Media outlets keep finding reasons to “raise questions” and fears about Covid risks to children. But they are still more likely to die from the flu than from Covid-19, and most of their teachers aren’t at great risk either.
The Foundation for Research on Equal Opportunity’s Avik Roy has added updated statistics to his May report on Covid-19 risks and notes that such risks remain highly concentrated among the elderly and get much smaller for those below retirement age. For elderly teachers or those with pre-existing conditions, by all means find ways to protect them. But the data say everyone else should be in school.
Mr. Roy notes that “those under the age of 25 are at significantly lower risk of death from COVID-19 than of the flu.” He adds:
Under our assumptions, for example, school-aged children between 5 and 14 have a 1 in 200,000 chance of dying of influenza, but a 1 in 1.5 million chance of dying of COVID-19.
For toddlers, the relative risk is even more pronounced. We estimate that Americans between ages 1–4 are 9 times more likely to die of influenza than of COVID-19.
For teachers approaching middle age, there are much bigger risks in their lives:
According to our projections, if 200,000 Americans in total die of COVID-19, approximately 4,074 35–44-year olds would be in that category. For context, in 2016, 2,851 individuals in that age range died of liver disease; 3,369 died of homicide; 7,030 died in suicides; 10,477 died of heart disease; 10,903 died of malignant cancers; and 20,975 died of unintentional injuries such as car accidents.
Yet many school districts, often coincidentally located in locales with a high percentage of Democratic voters, are rejecting in-person education this fall. Naturally, helpful teachers unions are displaying their usual cooperative, can-do spirit. Dana Goldstein and Eliza Shapiro write in the New York Times:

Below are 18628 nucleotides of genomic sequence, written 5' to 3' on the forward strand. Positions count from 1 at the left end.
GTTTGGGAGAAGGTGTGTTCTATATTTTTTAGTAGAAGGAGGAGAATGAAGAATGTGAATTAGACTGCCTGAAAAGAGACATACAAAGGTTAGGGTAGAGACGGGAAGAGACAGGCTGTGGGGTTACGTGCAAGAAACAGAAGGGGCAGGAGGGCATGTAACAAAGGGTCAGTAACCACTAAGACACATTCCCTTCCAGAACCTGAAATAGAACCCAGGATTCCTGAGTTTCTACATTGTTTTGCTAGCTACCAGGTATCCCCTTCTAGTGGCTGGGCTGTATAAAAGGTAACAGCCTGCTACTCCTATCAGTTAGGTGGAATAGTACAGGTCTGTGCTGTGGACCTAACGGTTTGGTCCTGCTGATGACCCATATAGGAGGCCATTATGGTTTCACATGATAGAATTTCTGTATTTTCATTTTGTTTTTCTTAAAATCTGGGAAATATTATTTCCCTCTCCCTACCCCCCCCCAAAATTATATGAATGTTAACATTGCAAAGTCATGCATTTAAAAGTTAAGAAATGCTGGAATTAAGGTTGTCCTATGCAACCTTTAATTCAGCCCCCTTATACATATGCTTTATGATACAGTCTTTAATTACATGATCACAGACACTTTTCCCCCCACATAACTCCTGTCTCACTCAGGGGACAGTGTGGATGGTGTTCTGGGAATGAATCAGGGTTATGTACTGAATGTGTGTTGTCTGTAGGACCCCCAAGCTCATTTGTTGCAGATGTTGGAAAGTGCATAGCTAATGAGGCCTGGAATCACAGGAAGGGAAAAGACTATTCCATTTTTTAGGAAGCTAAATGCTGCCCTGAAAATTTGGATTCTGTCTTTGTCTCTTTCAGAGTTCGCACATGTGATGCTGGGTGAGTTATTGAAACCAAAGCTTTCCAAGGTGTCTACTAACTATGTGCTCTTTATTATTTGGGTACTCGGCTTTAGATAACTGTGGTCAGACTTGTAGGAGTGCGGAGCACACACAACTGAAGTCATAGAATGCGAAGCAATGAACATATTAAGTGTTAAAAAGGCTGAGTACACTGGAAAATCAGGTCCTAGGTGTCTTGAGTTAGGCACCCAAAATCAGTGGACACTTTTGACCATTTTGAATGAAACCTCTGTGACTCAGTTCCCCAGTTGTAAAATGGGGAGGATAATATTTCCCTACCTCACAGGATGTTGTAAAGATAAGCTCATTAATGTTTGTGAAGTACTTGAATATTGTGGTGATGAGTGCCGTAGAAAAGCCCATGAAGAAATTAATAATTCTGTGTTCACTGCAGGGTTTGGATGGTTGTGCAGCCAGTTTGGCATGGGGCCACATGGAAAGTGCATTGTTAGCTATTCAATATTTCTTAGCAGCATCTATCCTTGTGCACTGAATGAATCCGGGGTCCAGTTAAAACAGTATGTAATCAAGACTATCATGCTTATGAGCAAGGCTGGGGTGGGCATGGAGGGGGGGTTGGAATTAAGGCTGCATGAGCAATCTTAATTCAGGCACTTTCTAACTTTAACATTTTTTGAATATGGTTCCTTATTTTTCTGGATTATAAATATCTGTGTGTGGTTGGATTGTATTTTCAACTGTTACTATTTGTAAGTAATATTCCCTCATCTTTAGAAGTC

Teachers in many districts are fighting for longer school closures, stronger safety requirements and limits on what they are required to do in virtual classrooms, while flooding social media and state capitols with their concerns and threatening to walk off their jobs if key demands are not met… Already, teachers’ unions have sued Florida’s governor over that state’s efforts to require schools to offer in-person instruction…
Some critics see teachers’ unions as trying to have it both ways: reluctant to return to classrooms, but also resistant in some districts to providing a full day of remote school via tools like live video — the kind of interactive, online instruction that many parents say their children need after watching them flounder in the spring.
Are the teachers saying that their presence with students in the classroom is really not that important to the education of youngsters? While unions may insist that the full participation of their members is not essential, this is a highly controversial opinion.
Thomas Bateman writes in the Baltimore Sun:
As a former English teacher with 27 years in a local private high school, 11 years in Baltimore County schools and 28 years teaching in college at night, learning face-to-face is the only credible way. I spent several years during my college tenure teaching writing online at the University of Baltimore. Only individual response to a student’s essay can come close to teaching online. Logically, if learning at home on a computer is “the way,” then why ever have actual schools?